Long, drawn out solos (was Re: It's a boom not a recessi

Mike Curtis wd6ehr@KAIWAN.COM
Wed Nov 27 17:57:17 EST 1996


Time to take this private....

On Wed, 27 Nov 1996 MoreJoe@aol.com wrote:

> In a message dated 96-11-25 20:01:35 EST, wd6ehr@KAIWAN.COM (Mike Curtis)
> writes:
>
> << I've worked with a few bands that had short song lists (under 100).
>
>  BORING.   >>
>
> Remember Mike, Bordom comes from within.

Boredom (sp) is indeed our reaction to (perceived lack of) external
stimuli, sameness, etc.  What is boring to me may not be to
someone else.

But that's totally unimportant.

Regardless of its source, it nevertheless is very real.  Even though I
like it on occasion, I still refuse to eat pizza every night, and so do
most normal people.  I know one man who eats pretty much the same thing
every night.  He's miserable and petty.  My opinion is that it's more than
coincidence.  He runs his whole life this way.  My take is that he places
so much value on safety and familiarity that he is willing to be bored to
tears with his life.  He has a university degree in agriculture, but sells
used cars 14 hours a day, seven days a week.

> Some of the great blues artists
> were quite limitied in the scope of playing,  Muddy, Elmore, Albert King,
> Charly Patton, but they remain giants in the eyes of many... partially
> because they worked  what they knew to express themselves in an artistic
> manner.

Quite true, although I don't consider the scope of Muddys playing to be
limited.  An examination of Muddys music that goes beyond the superficial
will show a lot more variety than one might think at first.  Elmore had a
respectable variety, too, but IMHO camouflaged it by overusing the same
lick.  Stevie Ray Vaughan had a great variety in his music (i.e. Riviera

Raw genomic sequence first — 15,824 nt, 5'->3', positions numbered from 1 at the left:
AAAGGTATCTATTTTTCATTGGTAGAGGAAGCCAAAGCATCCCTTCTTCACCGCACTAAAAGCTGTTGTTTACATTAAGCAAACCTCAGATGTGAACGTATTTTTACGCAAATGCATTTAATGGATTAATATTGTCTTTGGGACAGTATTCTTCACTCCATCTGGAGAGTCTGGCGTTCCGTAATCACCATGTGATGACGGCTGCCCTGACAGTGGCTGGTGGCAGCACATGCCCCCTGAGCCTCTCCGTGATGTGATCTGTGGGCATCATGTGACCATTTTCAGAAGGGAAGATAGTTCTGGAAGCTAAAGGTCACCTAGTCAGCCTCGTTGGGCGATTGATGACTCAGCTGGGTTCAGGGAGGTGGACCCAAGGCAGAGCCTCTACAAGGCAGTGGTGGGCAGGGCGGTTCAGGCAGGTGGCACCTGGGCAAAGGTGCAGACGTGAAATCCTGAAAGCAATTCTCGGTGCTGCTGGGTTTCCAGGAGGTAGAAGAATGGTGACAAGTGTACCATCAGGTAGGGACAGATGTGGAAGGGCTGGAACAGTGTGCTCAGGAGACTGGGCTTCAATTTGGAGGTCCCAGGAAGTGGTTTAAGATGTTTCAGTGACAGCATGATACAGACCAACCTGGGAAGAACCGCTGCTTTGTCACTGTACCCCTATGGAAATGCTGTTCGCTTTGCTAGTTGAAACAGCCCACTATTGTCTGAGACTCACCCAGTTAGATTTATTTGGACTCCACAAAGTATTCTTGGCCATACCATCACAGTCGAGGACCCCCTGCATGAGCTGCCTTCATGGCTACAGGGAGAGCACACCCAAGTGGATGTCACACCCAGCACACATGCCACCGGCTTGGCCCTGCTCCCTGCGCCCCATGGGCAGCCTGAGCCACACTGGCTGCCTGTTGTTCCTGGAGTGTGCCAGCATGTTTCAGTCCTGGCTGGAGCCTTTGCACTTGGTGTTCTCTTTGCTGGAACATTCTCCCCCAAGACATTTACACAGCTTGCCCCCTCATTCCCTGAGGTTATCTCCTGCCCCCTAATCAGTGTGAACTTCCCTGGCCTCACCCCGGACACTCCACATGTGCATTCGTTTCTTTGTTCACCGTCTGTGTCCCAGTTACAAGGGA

Paradise can be defined no other way than jazz), which I suspect is one
reason why many blues traditionalists criticise him so harshly.
Nevertheless, he remains one of the most popular blues artists.

>   I am sure you are a fine player, but the reason you are, has little
> to dowith the ten thousand songs and more to do with how well you communicate
> on the the ones you play on any given night

True, but it's not nearly as unrelated as you imply.

One of the most important (and most underrated) aspects of music is the
performers enthusiasm.  A bored performer gives a boring performance.
Even BB King varies his songs nightly.  When one plays songs by rote
memorization, how much feeling can one put into them?  Sure, all the NOTES
are perfect, but a machine can do that.  The performer must be properly
motivated if he is to put feeling and emotion into the song, and
communicate it well to the audience.

And of course the performer must be sufficiently skilled to be effective.
Many people who are not musicians/entertainers have more than enough
feeling and emotion, but without the mechanical skills are totally unable
to make acceptable music.

How would variety affect communication?  It could if a person spent their
life only learning a variety of songs but never mastering them.  (Quantity